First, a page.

As we ended 2017, I reflected on some of the feedback I’ve received from the blogs that I wrote during the year. Most people’s comments have been very positive and supportive, but some have raised questions or concerns. As we start the new year, I thought this would be a good opportunity to address some of those questions here.
Why does nursing seem to be the primary focus of all your blogs?
Most hospital organizational missions are written as a commitment for what patients should expect when choosing to receive care within their hospital facility. It would be next to impossible to accomplish these missions without the direct involvement and unwavering support provided by nursing staff. In hospital settings, nurses are the most central figures to patient care, responsible for not only the delivery of consummate quality, but also acting as coordinators of care both within and often outside of hospital settings. Nurses represent the direct link between the patient’s health, physicians, support services, and associated family members and friends.
As it relates to implementing safe patient handling programs, it must be understood that most patient handling injuries in hospital settings are incurred by the nursing staff. By virtue of the way hospital care is delivered in the American healthcare system, patients during any inpatient hospital stay will spend the majority of that hospital time under the direct care of nursing staff; meaning that nurses are left to assume all associated responsibilities of the patient’s well-being to include all patient activities of daily living. This of course also includes any physical challenges the patient may present with, especially those requiring manual assistance regardless of the patient’s ability to help or participate. These type of daily physical activities, coupled with the amount of time spent with one patient, times the five patients for which the nurse may be responsible for on any given shift, directly correlates with a high injury risk to nurses, all associated with performing the physical aspects of patient care.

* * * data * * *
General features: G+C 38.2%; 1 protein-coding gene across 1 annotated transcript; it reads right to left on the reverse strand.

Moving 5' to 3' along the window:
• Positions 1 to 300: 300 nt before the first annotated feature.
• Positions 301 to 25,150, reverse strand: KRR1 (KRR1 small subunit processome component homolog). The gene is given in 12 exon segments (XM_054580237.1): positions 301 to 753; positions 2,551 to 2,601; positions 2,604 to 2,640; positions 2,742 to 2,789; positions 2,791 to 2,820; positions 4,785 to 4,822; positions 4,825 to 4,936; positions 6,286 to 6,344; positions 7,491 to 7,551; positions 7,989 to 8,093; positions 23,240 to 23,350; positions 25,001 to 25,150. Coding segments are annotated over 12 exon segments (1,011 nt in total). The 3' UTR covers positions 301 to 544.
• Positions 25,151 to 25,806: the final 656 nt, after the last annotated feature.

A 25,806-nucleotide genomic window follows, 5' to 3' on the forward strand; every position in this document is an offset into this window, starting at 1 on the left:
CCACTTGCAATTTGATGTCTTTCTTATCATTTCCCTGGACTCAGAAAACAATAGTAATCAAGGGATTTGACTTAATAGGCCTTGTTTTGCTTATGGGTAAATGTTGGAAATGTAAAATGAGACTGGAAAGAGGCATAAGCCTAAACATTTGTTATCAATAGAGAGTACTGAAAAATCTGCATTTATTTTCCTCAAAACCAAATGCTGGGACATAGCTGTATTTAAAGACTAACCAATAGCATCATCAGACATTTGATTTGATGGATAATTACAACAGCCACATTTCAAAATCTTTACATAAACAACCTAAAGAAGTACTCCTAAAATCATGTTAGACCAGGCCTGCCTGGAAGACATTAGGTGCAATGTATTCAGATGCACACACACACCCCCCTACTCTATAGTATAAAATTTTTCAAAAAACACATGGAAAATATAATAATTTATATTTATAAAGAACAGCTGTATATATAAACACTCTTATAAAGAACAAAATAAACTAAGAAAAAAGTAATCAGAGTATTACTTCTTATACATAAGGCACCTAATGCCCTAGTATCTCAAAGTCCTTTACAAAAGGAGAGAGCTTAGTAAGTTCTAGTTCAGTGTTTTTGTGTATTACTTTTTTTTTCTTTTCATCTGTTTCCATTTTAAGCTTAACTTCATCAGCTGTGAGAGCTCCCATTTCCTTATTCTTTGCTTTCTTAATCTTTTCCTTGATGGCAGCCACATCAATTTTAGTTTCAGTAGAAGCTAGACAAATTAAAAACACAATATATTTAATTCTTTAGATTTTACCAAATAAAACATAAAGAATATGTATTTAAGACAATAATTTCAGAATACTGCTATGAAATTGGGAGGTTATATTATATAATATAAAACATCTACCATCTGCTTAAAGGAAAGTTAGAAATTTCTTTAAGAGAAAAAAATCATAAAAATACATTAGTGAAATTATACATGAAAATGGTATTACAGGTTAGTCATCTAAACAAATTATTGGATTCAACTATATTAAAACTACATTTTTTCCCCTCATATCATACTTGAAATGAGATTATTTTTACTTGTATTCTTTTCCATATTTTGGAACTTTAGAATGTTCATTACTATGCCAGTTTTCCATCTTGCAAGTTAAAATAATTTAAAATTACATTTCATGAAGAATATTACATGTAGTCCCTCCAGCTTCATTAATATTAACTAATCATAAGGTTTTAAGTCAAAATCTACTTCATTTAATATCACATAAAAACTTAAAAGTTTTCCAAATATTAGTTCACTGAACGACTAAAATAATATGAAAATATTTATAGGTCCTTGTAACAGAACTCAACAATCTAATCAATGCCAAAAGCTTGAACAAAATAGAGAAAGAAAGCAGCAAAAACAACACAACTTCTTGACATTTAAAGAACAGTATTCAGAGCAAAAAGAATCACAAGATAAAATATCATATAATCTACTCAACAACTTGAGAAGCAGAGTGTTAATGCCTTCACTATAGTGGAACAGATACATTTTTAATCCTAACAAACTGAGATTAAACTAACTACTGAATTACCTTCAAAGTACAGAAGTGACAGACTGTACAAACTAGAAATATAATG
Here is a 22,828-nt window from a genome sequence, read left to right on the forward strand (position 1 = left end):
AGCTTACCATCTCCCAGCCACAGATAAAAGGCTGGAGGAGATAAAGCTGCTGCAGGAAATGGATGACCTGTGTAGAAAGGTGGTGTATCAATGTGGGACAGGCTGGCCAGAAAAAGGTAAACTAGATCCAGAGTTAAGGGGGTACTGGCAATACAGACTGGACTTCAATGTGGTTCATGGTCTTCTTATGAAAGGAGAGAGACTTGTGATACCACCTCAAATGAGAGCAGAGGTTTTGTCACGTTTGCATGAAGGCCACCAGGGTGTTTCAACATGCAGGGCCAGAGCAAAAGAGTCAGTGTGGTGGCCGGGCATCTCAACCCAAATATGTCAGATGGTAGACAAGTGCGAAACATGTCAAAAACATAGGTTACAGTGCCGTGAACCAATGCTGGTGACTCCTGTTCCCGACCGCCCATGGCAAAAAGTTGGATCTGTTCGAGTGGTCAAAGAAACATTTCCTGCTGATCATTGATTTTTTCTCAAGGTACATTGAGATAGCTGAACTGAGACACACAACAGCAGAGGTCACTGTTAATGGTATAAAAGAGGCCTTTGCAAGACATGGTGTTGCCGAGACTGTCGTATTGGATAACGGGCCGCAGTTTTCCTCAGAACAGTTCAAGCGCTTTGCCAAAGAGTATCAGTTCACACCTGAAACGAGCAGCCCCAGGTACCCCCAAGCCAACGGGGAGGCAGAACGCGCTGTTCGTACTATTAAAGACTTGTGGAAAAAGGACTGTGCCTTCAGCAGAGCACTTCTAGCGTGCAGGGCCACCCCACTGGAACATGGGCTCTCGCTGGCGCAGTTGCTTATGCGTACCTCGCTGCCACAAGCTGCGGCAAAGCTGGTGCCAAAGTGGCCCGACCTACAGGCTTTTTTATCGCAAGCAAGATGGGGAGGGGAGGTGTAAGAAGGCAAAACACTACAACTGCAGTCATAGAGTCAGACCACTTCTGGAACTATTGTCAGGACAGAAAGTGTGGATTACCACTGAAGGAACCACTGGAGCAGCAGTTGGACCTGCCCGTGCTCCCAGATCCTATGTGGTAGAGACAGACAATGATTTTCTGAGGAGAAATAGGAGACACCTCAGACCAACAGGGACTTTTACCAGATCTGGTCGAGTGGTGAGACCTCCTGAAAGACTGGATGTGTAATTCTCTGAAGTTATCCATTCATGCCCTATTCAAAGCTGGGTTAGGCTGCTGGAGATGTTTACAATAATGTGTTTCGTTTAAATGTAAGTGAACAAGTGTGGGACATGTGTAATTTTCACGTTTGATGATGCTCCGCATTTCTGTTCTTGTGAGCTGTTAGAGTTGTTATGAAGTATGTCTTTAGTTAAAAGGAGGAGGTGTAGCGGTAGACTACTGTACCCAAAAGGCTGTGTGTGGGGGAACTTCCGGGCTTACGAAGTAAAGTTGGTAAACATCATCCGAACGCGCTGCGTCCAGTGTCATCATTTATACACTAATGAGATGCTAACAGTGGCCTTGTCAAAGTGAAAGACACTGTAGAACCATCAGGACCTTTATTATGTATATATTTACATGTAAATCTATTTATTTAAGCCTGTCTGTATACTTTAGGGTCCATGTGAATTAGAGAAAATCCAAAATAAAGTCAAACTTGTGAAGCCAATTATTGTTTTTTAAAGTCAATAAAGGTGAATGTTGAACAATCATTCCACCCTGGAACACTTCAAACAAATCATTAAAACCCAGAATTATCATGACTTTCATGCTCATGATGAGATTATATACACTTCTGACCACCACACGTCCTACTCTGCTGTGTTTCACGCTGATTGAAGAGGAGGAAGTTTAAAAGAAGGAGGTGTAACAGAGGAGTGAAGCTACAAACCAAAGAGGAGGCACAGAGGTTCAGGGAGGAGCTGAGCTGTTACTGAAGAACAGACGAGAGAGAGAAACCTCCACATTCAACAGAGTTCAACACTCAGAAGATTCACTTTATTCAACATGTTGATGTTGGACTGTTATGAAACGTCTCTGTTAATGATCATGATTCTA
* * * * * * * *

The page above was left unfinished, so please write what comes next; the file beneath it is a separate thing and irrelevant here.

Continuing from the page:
However, I want to add that whether the healthcare worker is a nurse or another patient-care provider, my focus when writing these blogs is to address the injury risks created by outdated lifting practices while offering solutions for how to implement a more modernized alternative, patient-lift equipment.
Why do you discuss patient lifting in terms of the nursing process?
In thinking about the physical aspects of what it takes to care for patients more specifically at the bedside, overcoming patient’s mobility limitations ultimately hinges upon the nurse’s physical capabilities to perform patient mobility tasks. This accentuates the idea that serious injury risks are a relevant part of nursing duties for those staff responsible for providing patient care. So much so that not only are manual lifting techniques taught in most nursing schools, but also many hospital organizations teach these same unfounded lifting principles as part of their new employee hospital orientation process.
Because nurses learn these unsafe practices and attempt to safely apply them as prudent skills needed to perform bedside nursing duties, hazardous techniques are consistently incorporated into nursing practice solidifying them as the standard for manually lifting patients. This represents the very foundation for which safe patient handling programs are built; strategizing how to effectively change traditional patient-lift processes that many patient care staff find comfortable regardless of any perceived injury risk. It becomes even more challenging when patient care providers have performed these types of practices over a significant amount of time without having sustained any major injuries.